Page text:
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Ethan David Cohen, Ph.D.

Contact Information

Phone Numbers

Administrative: (585) 276-4994

Office: (585) 276-5898

Fax: (585) 275-1288

Faculty Appointments

Biography

Professional Background

Dr. Cohen graduated cum laud from Lebanon Valley College before completing both his graduate and postdoctoral research at the University of Pennsylvania School of Medicine. Dr. Cohen's research is largely focused on understanding how intercellular signaling directs cardiac morphogenesis and how defect in this signaling contribute to human disease. Congenital heart defects are present in approximately 1% of newborn babies, 10% of stillborn fetuses and responsible for nearly 6% of deaths among children under one year of age. Furthermore heart disease is the leading cause of death among adults in the Western world. A better understanding of the mechanisms underlying cardiac development will aid in the discovery of new methods to detect and treat congenital heart defects. Moreover since aberrant signaling by embryonic pathways is often associated with disease, this same information will also aid in the discovery of novel treatments for adult cardiomyopathy. Many of these new treatments are likely to involve using stem/progenitor cells to replace damaged cardiac tissues. However our ability to differentiate multi-potent stem cells into functional cardiomyocytes is still limited and further insight into the molecular cues that guide cardiac development will be necessary to reach the full potential of regenerative medicine.

Research

Dr. Cohen graduated cum laud from Lebanon Valley College before completing both his graduate and postdoctoral research at the University of Pennsylvania School of Medicine. Dr. Cohen's research is largely focused on understanding how intercellular signaling directs cardiac morphogenesis and how defect in this signaling contribute to human disease. Congenital heart defects are present in approximately 1% of newborn babies, 10% of stillborn fetuses and responsible for nearly 6% of deaths among children under one year of age. Furthermore heart disease is the leading cause of death among adults in the Western world. A better understanding of the mechanisms underlying cardiac development will aid in the discovery of new methods to detect and treat congenital heart defects. Moreover since aberrant signaling by embryonic pathways is often associated with disease, this same information will also aid in the discovery of novel treatments for adult cardiomyopathy. Many of these new treatments are likely to involve using stem/progenitor cells to replace damaged cardiac tissues. However our ability to differentiate multi-potent stem cells into functional cardiomyocytes is still limited and further insight into the molecular cues that guide cardiac development will be necessary to reach the full potential of regenerative medicine.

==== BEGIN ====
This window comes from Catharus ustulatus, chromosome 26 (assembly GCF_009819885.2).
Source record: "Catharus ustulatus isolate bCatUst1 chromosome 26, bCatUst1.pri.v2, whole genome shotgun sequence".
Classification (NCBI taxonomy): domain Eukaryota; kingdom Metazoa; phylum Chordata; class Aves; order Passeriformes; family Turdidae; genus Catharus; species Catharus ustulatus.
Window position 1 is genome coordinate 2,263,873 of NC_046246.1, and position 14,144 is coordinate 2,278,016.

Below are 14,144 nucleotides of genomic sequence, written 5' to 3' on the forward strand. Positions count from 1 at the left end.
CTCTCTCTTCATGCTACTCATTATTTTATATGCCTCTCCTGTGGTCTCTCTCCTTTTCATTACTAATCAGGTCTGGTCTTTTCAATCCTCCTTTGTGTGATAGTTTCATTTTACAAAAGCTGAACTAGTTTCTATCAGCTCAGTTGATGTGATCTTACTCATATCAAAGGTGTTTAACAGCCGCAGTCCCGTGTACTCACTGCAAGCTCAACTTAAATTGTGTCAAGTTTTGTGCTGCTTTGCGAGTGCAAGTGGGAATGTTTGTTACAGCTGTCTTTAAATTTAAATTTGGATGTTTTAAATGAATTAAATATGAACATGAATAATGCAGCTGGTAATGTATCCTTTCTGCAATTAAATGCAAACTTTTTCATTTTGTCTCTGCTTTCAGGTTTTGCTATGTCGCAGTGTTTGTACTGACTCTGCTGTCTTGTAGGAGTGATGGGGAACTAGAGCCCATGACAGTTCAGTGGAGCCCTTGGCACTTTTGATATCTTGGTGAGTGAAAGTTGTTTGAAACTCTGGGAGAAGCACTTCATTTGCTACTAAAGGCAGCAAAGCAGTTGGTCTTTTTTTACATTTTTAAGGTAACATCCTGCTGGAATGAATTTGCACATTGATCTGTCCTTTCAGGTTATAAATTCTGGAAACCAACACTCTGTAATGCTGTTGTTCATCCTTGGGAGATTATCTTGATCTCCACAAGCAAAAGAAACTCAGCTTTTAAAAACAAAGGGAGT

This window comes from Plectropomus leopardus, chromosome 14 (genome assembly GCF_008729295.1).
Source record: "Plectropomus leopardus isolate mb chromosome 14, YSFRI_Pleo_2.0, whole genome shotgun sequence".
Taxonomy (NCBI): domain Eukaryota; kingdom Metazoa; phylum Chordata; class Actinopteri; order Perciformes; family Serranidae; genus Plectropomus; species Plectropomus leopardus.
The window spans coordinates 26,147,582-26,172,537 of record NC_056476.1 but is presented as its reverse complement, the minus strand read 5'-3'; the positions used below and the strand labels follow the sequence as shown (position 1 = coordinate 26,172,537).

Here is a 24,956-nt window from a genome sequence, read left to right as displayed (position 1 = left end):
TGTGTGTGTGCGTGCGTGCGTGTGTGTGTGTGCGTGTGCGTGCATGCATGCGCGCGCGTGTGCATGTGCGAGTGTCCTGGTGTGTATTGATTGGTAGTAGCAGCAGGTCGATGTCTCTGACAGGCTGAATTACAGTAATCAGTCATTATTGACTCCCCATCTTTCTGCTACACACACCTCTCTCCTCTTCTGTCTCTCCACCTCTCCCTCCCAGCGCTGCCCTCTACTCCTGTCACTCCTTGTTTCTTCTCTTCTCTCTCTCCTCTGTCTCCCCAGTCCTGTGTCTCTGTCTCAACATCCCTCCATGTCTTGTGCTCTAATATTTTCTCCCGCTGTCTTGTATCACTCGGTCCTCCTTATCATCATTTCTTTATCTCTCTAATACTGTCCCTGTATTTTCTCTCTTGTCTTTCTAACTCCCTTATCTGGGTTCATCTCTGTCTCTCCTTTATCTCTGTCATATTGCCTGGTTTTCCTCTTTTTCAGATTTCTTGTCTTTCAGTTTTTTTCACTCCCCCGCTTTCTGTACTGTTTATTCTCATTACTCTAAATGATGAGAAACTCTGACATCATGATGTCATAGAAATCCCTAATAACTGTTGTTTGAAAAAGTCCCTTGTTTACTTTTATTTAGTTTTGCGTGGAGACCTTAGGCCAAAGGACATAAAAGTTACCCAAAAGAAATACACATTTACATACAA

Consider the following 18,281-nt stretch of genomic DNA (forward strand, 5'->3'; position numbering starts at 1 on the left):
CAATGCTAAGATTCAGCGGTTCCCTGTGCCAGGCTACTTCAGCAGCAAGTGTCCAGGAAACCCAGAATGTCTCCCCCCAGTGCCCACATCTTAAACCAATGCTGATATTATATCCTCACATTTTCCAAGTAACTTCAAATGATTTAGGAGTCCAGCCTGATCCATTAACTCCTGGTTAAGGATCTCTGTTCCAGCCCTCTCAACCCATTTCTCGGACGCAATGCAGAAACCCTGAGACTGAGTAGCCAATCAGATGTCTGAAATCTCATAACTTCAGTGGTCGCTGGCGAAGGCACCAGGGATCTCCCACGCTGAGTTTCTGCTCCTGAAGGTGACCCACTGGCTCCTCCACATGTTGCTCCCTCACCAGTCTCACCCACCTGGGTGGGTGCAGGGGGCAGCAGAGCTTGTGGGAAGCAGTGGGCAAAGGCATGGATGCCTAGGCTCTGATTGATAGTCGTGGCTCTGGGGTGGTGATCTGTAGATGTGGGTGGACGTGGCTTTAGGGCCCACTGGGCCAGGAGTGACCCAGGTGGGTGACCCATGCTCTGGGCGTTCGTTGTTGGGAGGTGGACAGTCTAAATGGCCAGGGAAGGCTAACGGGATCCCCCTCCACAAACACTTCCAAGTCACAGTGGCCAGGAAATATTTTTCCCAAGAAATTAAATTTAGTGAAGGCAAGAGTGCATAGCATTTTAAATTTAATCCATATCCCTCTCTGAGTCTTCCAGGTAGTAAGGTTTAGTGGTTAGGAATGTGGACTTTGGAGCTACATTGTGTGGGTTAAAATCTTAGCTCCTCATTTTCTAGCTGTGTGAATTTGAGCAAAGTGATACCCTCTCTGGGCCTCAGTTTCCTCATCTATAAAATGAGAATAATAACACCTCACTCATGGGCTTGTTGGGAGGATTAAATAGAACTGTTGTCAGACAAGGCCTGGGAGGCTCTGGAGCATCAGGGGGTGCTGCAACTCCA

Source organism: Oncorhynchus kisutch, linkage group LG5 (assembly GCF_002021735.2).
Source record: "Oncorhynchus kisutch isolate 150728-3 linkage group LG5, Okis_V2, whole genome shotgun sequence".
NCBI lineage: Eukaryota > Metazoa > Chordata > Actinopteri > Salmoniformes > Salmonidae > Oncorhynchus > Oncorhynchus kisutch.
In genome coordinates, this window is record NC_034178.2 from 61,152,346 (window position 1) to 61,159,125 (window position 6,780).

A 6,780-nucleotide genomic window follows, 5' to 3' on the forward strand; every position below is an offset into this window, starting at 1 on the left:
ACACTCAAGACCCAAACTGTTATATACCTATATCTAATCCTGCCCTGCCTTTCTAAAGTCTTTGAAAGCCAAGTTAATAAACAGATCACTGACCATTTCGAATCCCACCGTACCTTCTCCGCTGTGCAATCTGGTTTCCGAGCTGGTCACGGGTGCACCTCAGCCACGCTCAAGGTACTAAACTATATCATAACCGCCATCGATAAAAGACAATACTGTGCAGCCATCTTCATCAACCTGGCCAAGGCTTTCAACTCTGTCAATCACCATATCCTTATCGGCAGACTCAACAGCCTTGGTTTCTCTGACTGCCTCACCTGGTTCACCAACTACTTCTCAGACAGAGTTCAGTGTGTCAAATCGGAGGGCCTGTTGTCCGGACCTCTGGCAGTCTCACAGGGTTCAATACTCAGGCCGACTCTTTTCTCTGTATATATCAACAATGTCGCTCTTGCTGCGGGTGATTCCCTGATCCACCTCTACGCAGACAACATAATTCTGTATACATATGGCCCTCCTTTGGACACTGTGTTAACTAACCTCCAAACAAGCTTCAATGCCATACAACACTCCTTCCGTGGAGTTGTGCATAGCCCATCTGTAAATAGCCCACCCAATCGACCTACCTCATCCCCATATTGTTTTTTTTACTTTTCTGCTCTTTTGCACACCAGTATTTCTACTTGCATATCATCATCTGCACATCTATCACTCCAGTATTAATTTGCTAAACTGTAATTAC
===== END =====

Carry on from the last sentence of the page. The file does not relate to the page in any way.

Credentials

Education

1997
BS | Lebanon Valley College
Biochemistry

2004
Ph.D. | University of Pennsylvania, School of Medicine
Biomedical Graduate Studies

2004
PhD | Univ Pennsylvania Sch Medicine
Cell and Molecular Biology

Awards

2015 - 2107
American Heart Association Grant-in-Aid Award

2008
Holtzer Prize for outstanding postdoctoral research in cell and developmental biology at the University of Pennsylvania
Location: University of Pennsylvania

2002
The Susan Heyner Award for Excellence in Research

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Publications

Journal Articles

7/6/2021
Quijada P, Trembley MA, Misra A, Myers JA, Baker CD, Pérez-Hernández M, Myers JR, Dirkx RA, Cohen ED, Delmar M, Ashton JM, Small EM. "Coordination of endothelial cell positioning and fate specification by the epicardium." Nature communications.. 2021 Jul 6; 12(1):4155. Epub 2021 Jul 06.

1/28/2021
Cohen ED, Yee M, Porter GA, Ritzer EE, McDavid AN, Brookes PS, Pryhuber GS, O'Reilly MA. "Neonatal hyperoxia inhibits proliferation and survival of atrial cardiomyocytes by suppressing fatty acid synthesis." JCI insight.. 2021 Jan 28; Epub 2021 Jan 28.

7/22/2020
Yee M, Cohen ED, Haak J, Dylag AM, O'Reilly MA. "Neonatal hyperoxia enhances age-dependent expression of SARS-CoV-2 receptors in mice." . 2020 Jul 22; Epub 2020 Jul 22.

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